Entropy and poker

Here are two poker hands:

For those of you not familiar with poker, John's hand is one of a type called a "straight flush." (A straight flush consists of five cards in a row, of the same suit.) As you might guess, it's considered a very good hand. Dave's got the type of hand which is sometimes called "junk" by the more refined poker players. (I usually have stronger language for it.)

John will most likely savor this moment, for it is a rare one indeed. A player receiving Dave's cards will most likely be unimpressed, knowing that this hand is as common as dirt. But is it?

The chances of being dealt John's hand out of a thoroughly shuffled deck of cards is about one in 2.6 million. On the other hand, the chances of being dealt Dave's hand is........ about one in 2.6 million!
The chances of receiving any particular five cards in a deal from a shuffled deck of cards is the same. There are about 2.6 million five card hands that you can make out of a standard 52 card deck, and each of them is equally likely.

So why is John surprised to see his hand, while Dave isn't surprised to see his?

Because John's hand is one of a very select group of hands, called a straight flush. Out of the 2.6 million possible hands, there are only 40 straight flushes. Dave has junk. There are over a million hands that are junk. In other words, there are very few combinations of five cards that form a straight flush. There are very many combinations of five cards that result in junk.

Now here's a little terminology we can use to describe the state of a poker hand. The particular combination of five cards that make up a hand we call the "microstate" of that hand. If we group all the possible hands into classes, such as "full house" and "three of a kind" , we call these classes "macrostates."

For example,

Entropy (Remember entropy? This is a web page about entropy.) is defined in terms of these macrostates and microstates. Specifically, the entropy of a macrostate is equal to the natural logarithm of the number of microstates in that macrostate, times a number called Boltzmann's constant. (Ludwig Boltzmann was the first person to define entropy in this manner.) So the more microstates in a macrostate, the greater the entropy. A straight flush has only forty microstates, so it has a low entropy, while junk has over a million microstates, so it has a high entropy.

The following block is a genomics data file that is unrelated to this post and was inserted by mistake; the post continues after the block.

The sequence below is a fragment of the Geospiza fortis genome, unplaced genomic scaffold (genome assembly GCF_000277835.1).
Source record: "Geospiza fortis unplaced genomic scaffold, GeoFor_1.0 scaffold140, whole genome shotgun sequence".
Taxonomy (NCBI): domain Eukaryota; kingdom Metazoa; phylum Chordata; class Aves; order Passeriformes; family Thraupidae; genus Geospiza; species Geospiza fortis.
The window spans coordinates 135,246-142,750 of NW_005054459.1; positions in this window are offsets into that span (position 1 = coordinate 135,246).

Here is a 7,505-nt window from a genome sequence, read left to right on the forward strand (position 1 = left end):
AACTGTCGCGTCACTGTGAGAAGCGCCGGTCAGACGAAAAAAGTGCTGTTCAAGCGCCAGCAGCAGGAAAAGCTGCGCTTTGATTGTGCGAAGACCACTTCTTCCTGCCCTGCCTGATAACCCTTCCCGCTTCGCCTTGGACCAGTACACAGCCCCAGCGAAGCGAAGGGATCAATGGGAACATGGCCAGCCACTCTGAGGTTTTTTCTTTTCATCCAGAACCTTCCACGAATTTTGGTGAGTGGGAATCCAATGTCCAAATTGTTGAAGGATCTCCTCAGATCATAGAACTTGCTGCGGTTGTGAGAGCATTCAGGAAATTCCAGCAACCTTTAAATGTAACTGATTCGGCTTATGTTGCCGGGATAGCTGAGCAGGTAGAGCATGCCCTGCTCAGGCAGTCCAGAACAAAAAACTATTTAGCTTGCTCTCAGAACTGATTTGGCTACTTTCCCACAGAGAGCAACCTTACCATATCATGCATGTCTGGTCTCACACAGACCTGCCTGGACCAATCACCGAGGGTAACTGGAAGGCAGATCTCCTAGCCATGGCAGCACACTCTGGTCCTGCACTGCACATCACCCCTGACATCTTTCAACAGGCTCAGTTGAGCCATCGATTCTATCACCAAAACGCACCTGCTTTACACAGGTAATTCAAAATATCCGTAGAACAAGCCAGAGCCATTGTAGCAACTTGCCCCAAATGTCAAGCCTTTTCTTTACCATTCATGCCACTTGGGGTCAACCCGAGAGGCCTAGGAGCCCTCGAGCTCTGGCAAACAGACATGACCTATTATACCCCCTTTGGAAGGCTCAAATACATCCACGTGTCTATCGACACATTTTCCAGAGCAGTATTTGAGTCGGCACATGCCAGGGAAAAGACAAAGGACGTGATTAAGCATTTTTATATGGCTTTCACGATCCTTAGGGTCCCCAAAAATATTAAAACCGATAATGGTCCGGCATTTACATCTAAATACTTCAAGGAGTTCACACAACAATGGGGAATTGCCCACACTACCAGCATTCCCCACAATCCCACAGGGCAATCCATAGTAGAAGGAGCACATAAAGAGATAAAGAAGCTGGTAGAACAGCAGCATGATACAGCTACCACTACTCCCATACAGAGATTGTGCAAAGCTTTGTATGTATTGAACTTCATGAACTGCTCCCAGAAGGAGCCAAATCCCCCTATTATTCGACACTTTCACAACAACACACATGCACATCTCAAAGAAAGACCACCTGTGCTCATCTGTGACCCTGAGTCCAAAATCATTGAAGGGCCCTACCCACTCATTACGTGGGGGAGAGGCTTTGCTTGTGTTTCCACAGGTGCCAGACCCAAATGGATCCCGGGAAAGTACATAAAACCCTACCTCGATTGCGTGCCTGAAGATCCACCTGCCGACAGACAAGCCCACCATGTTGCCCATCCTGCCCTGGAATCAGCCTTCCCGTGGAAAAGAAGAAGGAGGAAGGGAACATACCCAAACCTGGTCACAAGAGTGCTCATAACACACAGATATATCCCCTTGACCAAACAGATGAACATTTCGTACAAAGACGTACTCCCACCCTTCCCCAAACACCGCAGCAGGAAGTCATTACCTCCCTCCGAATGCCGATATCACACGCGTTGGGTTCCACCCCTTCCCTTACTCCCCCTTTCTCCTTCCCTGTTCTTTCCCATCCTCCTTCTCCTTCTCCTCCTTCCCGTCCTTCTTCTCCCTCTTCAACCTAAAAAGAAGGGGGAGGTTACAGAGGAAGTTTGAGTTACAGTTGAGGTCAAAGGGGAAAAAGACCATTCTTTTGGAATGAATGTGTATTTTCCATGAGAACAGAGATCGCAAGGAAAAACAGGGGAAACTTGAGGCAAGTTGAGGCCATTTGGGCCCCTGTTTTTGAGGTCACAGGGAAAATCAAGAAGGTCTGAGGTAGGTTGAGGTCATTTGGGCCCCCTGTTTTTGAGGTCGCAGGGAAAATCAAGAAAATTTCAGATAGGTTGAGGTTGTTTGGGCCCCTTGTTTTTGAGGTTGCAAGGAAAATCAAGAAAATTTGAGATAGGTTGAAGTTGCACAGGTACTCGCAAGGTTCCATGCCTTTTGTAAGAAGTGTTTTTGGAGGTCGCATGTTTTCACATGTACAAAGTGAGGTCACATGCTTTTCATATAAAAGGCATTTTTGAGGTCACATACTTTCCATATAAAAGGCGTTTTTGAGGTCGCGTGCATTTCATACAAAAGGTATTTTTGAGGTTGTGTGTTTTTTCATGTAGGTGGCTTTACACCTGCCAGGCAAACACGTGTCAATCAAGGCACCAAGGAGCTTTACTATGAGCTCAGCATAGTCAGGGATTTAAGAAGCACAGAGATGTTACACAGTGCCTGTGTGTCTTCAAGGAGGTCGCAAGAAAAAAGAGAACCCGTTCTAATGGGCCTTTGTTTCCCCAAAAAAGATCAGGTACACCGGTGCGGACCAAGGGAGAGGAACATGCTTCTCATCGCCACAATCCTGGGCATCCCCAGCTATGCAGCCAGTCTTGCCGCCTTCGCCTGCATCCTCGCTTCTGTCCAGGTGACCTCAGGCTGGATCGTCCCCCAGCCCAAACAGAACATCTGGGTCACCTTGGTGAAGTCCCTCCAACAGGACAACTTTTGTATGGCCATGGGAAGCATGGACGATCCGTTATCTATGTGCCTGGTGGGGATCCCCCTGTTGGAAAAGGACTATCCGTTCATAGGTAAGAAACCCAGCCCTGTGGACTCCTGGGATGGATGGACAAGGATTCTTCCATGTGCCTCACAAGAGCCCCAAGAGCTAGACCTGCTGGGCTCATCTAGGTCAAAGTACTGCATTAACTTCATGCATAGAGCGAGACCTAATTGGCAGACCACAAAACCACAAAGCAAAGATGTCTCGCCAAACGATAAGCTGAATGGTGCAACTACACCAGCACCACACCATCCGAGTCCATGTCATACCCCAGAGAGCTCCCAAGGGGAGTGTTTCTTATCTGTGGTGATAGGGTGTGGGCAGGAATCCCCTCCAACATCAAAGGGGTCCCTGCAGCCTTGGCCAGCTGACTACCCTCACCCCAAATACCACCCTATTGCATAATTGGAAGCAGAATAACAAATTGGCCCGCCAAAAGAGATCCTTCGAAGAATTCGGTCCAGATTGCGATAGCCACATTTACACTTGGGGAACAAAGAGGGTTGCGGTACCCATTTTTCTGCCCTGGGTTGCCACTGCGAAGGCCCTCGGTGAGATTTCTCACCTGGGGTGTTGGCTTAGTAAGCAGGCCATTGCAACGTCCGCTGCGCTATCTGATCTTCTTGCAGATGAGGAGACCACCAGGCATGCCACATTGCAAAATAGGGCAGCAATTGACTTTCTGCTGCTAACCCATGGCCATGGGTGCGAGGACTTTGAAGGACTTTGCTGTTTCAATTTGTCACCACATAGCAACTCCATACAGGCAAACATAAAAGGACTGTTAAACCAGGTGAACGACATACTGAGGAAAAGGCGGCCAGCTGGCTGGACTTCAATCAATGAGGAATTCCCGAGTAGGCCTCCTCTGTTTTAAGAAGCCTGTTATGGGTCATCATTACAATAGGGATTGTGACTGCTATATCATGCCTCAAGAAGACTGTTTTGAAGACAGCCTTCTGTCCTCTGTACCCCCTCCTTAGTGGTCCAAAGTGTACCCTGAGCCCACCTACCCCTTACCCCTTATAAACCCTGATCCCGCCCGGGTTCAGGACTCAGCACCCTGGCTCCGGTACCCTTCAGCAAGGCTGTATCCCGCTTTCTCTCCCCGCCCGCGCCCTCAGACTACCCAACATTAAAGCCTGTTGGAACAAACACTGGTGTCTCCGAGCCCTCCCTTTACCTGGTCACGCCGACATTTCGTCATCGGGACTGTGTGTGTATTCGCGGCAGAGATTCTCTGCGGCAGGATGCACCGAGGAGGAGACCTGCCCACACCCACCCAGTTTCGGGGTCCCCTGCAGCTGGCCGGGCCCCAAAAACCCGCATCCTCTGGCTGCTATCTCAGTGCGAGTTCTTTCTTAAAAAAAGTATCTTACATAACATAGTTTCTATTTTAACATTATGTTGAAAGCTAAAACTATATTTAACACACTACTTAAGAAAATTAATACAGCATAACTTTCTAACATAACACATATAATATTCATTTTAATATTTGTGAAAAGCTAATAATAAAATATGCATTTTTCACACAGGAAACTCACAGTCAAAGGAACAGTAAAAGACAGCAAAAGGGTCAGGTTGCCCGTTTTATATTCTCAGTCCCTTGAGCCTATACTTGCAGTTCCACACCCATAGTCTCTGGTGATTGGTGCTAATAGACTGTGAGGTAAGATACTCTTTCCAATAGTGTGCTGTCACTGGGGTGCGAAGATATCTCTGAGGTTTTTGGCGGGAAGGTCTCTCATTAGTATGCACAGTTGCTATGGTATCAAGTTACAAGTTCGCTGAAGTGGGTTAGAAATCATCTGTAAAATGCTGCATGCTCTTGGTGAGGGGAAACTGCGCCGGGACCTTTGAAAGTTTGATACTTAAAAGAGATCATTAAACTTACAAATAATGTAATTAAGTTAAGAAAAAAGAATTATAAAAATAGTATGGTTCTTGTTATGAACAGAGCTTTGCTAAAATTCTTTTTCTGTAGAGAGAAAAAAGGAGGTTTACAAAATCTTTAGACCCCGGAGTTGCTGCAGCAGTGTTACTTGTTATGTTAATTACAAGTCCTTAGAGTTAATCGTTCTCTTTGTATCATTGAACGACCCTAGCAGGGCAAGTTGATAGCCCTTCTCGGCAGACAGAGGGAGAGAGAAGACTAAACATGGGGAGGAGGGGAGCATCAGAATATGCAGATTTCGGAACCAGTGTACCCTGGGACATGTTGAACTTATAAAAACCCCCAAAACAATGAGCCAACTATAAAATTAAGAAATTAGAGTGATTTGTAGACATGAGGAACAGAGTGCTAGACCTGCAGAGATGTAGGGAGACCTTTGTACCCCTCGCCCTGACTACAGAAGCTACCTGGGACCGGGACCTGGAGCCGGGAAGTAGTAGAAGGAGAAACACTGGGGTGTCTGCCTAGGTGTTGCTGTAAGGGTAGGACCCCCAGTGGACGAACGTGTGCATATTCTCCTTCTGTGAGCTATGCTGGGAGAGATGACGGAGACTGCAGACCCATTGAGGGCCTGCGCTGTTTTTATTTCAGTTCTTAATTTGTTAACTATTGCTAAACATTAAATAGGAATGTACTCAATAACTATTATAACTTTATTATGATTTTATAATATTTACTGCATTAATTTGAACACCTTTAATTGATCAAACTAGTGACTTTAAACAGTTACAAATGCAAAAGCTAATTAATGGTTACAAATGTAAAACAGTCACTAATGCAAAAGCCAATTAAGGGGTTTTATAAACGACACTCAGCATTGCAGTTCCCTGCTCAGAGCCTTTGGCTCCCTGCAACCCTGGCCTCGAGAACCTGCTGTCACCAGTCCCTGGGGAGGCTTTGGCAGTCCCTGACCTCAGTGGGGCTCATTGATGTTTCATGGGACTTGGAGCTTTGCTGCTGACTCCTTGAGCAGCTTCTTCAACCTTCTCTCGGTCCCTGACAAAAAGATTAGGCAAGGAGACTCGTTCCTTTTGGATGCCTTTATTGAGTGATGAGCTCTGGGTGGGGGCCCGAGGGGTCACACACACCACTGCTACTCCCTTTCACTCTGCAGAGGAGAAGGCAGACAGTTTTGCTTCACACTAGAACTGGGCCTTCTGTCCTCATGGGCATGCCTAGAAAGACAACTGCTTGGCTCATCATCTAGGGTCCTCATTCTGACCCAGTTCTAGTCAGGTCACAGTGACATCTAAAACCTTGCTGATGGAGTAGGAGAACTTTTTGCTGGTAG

Now here's the key point that leads to the second law of thermodynamics. Every single possible microstate of our system is equally likely. This is true whether we're talking about John and Dave's poker hands, or a glass of water, or the interior of a neutron star. As a result, the most likely macrostate of a system is the one with the most microstates. There are over 25,000 times as many junk hands as straight flushes, so a junk hand is over 25,000 times as likely. In other words, the most likely macrostate of a system is the one with the greatest entropy.

So the reason John is surprised to see his cards while Dave is not surprised is that John's hand is in a very rare macrostate, while Dave's hand is in a very common macrostate. We expect to see high entropy hands like Dave's junk (with many microstates) and not low entropy hands like John's straight flush. High entropy hands are more common than low entropy hands, simply because there are more of them. If we buy a new deck of cards, we can immediately deal two straight flushes right off the top of the deck. (The cards in a new deck are all in order.) The entropy of the cards is low. When we shuffle the deck, the entropy increases. We start dealing lousy, high entropy, hands. As you learn more about entropy, you'll see that increasing entropy is the way of the world. In the meantime, next time you play poker, take the time to savor those lousy hands. Each one is just as rare as a great one.

Entropy and a box of air
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